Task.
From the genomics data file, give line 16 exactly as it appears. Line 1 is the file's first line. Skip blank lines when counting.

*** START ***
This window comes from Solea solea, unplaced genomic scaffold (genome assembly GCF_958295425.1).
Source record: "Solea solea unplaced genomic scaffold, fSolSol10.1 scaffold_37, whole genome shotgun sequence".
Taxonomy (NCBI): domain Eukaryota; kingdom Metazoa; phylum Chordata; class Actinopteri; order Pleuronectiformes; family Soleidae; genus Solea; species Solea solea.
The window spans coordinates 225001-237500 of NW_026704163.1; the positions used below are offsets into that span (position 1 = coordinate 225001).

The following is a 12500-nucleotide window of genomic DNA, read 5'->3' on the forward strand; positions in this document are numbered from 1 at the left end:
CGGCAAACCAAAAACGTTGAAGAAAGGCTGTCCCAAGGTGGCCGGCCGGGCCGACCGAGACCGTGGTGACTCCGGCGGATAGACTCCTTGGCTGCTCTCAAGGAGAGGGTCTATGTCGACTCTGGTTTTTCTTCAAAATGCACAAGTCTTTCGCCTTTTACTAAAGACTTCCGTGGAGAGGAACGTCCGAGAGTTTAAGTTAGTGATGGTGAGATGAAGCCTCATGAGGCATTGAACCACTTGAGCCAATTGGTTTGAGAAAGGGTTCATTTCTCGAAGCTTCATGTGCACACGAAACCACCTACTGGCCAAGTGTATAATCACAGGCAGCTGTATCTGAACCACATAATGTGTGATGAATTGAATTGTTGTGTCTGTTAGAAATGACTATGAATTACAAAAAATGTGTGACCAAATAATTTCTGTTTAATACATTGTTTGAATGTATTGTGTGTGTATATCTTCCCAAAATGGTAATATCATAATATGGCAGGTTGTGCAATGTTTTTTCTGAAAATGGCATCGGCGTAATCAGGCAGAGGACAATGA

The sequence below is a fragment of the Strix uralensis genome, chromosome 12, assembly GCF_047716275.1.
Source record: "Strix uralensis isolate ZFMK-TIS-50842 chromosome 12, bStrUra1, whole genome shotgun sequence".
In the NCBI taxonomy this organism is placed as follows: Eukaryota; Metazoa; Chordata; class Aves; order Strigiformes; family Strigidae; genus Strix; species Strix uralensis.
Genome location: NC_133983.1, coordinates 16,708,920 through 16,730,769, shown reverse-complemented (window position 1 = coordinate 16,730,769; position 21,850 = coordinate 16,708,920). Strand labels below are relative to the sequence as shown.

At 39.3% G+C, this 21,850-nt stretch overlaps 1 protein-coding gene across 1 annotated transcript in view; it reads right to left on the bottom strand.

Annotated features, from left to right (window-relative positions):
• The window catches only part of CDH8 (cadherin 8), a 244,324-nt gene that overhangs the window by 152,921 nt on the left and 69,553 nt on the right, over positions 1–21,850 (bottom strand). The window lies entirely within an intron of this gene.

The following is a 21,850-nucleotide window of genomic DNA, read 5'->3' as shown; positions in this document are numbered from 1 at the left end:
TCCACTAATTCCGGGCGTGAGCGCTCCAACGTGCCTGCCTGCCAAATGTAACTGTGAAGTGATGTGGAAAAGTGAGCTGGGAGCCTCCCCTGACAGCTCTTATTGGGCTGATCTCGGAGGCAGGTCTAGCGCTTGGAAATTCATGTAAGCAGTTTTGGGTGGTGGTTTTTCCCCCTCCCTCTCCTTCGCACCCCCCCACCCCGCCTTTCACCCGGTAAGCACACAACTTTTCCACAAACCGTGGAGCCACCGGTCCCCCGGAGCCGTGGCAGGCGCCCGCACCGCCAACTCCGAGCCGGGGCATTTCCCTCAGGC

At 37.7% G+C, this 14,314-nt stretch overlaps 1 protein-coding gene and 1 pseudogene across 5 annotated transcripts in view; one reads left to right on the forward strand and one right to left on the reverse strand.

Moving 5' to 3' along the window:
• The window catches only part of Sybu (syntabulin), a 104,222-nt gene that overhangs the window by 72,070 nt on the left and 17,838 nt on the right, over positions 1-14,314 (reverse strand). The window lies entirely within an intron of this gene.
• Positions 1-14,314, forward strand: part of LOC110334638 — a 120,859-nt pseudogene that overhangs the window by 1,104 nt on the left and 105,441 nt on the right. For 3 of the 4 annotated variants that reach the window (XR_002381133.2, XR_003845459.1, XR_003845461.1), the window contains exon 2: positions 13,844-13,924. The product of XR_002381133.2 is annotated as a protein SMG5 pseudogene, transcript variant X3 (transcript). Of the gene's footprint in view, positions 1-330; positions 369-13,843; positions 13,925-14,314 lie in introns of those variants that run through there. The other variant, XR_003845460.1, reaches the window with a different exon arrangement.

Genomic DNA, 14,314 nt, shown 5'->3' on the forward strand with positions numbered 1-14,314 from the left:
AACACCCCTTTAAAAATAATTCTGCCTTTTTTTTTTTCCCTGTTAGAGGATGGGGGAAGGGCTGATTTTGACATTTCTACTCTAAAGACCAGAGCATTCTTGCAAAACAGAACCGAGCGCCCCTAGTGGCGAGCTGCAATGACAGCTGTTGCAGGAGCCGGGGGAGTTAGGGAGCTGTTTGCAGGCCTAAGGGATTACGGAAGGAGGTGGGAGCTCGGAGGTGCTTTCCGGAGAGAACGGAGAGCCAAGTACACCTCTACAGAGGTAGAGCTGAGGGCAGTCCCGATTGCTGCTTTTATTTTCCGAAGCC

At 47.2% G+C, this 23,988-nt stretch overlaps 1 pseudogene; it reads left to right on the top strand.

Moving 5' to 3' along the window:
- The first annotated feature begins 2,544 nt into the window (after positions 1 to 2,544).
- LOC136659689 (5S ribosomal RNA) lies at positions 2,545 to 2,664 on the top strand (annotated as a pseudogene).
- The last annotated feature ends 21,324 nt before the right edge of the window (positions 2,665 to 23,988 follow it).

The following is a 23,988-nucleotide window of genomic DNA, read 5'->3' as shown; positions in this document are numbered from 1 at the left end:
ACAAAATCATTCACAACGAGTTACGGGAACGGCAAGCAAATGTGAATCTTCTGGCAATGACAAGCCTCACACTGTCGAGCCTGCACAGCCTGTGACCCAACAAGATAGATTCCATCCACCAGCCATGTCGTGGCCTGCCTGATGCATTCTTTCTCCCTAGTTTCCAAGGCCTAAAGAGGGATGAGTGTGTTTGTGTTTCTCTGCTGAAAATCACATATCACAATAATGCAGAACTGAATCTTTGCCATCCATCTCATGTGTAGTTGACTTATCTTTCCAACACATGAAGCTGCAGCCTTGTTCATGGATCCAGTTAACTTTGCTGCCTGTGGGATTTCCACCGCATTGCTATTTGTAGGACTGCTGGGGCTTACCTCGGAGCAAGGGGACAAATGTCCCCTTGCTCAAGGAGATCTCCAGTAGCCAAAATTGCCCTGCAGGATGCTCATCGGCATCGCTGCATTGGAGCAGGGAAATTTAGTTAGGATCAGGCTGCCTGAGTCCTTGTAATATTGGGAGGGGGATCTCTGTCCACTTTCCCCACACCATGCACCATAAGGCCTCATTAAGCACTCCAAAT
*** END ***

At 37.7% G+C, this 14,314-nt stretch overlaps 1 protein-coding gene and 1 pseudogene across 5 annotated transcripts in view; one reads left to right on the forward strand and one right to left on the reverse strand.